The Joys of Reloading – One Response to Ridiculous Ammunition Laws

My entry into the world of reloading was almost unintentional, at least at first. I always thought I would consider it at some point but I’d assumed that time was a ways off. As I became immersed in the gun community my plan began to change. When I became more aware of the anti gun forces and how the laws in California were focused against gun ownership it occurred to me that it would be smart to learn how to reload ammunition sooner rather than later.

SB 1235 is the ammunition regulatory law that will go into effect in 2018 and 2019. Essentially it will require anyone who sells ammunition (gun shops) and anyone wishing to buy ammunition (you) to participate in a registry administered by the state. Buyers (you) will pay a fee for the privilege of having the state grant them permission to buy ammunition for their firearms. Buyers (you again) will also absorb the additional costs incurred by gun shops for processing this information and providing it to the state.

Not to be alarmist, but registration in the anti gun community is usually the first step to banning something. It is likely that several years from now certain ammunition will be “limited”. For instance, why would anyone need more than 100 9mm rounds per month? This could be followed by a ban, say; .223-caliber ammunition (the caliber in which the evil AR 15 platform is most commonly chambered) can no longer be sold in California.

After considering these things I decided to learn how to reload my own ammunition. After some research and discussions with people that were experienced in reloading, I chose the Hornady Lock-N-Load Auto Progressive reloading press. Starting with nothing you can buy everything you need to be up and running for less than about $800. The Dillon Super 1050 will likely be my next step. The Dillon has higher capacity but with a much greater initial cost.

Some people will advise you to start with a single reloader and work your way up to a progressive. The “progressive” reloading press produces one round for each pull of the handle, as a single press requires several pulls to produce a single round. Based on my experience I would say that as long as you find someone who is experienced to help you run the press the first time you’ll probably be able to figure it out with a minimal learning curve. After nine months I’ve reloaded about 8000 rounds and have not had a problem with any round.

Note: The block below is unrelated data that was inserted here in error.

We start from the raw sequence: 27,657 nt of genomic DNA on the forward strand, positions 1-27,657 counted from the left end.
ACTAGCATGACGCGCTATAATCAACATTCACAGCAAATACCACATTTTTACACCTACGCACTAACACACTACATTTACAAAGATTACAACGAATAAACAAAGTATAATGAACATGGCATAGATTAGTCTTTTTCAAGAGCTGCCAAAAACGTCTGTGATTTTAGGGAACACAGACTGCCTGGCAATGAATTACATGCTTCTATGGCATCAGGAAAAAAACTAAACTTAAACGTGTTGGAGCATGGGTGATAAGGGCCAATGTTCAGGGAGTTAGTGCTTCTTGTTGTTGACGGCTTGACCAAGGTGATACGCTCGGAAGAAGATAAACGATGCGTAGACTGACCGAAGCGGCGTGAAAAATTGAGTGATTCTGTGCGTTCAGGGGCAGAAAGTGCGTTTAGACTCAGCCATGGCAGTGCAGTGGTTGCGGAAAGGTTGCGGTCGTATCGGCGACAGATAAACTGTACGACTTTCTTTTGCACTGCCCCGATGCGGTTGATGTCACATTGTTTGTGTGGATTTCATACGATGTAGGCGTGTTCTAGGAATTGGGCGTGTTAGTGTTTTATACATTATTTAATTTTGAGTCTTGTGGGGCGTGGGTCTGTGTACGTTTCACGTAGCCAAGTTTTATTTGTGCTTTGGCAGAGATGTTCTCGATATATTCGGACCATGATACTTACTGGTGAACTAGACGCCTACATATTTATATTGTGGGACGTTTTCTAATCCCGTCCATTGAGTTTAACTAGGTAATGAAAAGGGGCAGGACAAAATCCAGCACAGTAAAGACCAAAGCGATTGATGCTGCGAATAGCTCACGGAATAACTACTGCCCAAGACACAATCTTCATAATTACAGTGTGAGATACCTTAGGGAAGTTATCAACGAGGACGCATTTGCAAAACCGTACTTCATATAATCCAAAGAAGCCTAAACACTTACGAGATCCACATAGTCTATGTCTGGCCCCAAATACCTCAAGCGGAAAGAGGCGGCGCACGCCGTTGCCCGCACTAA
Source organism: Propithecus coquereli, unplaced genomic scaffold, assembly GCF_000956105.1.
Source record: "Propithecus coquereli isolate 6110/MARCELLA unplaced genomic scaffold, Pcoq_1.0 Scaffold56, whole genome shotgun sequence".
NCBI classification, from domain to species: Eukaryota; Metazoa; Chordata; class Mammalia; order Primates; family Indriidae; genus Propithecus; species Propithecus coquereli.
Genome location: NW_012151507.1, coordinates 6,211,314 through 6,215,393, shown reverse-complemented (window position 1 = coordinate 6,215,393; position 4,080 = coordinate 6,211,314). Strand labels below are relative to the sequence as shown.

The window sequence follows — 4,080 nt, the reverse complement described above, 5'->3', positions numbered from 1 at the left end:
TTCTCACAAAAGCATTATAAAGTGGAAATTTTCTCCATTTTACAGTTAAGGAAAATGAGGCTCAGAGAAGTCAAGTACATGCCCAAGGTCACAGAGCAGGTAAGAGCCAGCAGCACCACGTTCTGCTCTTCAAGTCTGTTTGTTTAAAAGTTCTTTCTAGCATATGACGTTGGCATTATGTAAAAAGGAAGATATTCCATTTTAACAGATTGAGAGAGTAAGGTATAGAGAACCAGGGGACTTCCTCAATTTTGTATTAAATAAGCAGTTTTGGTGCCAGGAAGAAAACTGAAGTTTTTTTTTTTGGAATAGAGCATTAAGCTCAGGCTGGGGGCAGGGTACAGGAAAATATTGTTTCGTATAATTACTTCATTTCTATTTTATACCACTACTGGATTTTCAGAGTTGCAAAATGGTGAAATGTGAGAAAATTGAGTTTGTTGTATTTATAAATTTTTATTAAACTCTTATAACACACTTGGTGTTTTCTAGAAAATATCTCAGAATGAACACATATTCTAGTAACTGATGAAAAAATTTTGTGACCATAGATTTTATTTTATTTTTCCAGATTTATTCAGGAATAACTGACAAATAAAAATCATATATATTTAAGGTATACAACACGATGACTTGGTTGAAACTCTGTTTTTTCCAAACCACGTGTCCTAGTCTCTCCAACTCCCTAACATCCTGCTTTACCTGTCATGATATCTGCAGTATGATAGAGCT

There are a number of benefits to reloading your own ammunition. I reload 9mm, which is the caliber I shoot the most. My reloaded cost is about $00.14 per round as opposed to about $00.23 per round for factory ammo. If you shoot a lot the cost/savings can add up. I’ve also found it fun and rewarding to collect brass at the range and at shooting events. You should only pick up your own brass at the range but at other events most people don’t reload and the spent brass is there for the taking. Be sure to know the policy regarding spent brass wherever you’re shooting to observe proper etiquette.

Finally I’ve found reloading relaxing. Reloading gave me an excuse to reclaim part of my garage. Spending several hours in the garage listening to music and reloading, for me, is relaxing and satisfying.

Reloading your own ammunition is one reaction to California’s backward anti gun laws. A better approach is to replace anti gun politicians with ones that are pro second amendment so we don’t get these idiotic laws in the first place. In addition the general public needs to be given accurate information regarding firearms so that absurd anti gun laws that have nothing to do with reducing crime or increasing public safety are not supported.

Please join San Diego County Gun Owners and help us do all of the above. If we as gun owners don’t care about our rights, no one else will.

©2017 Joseph T Drammissi

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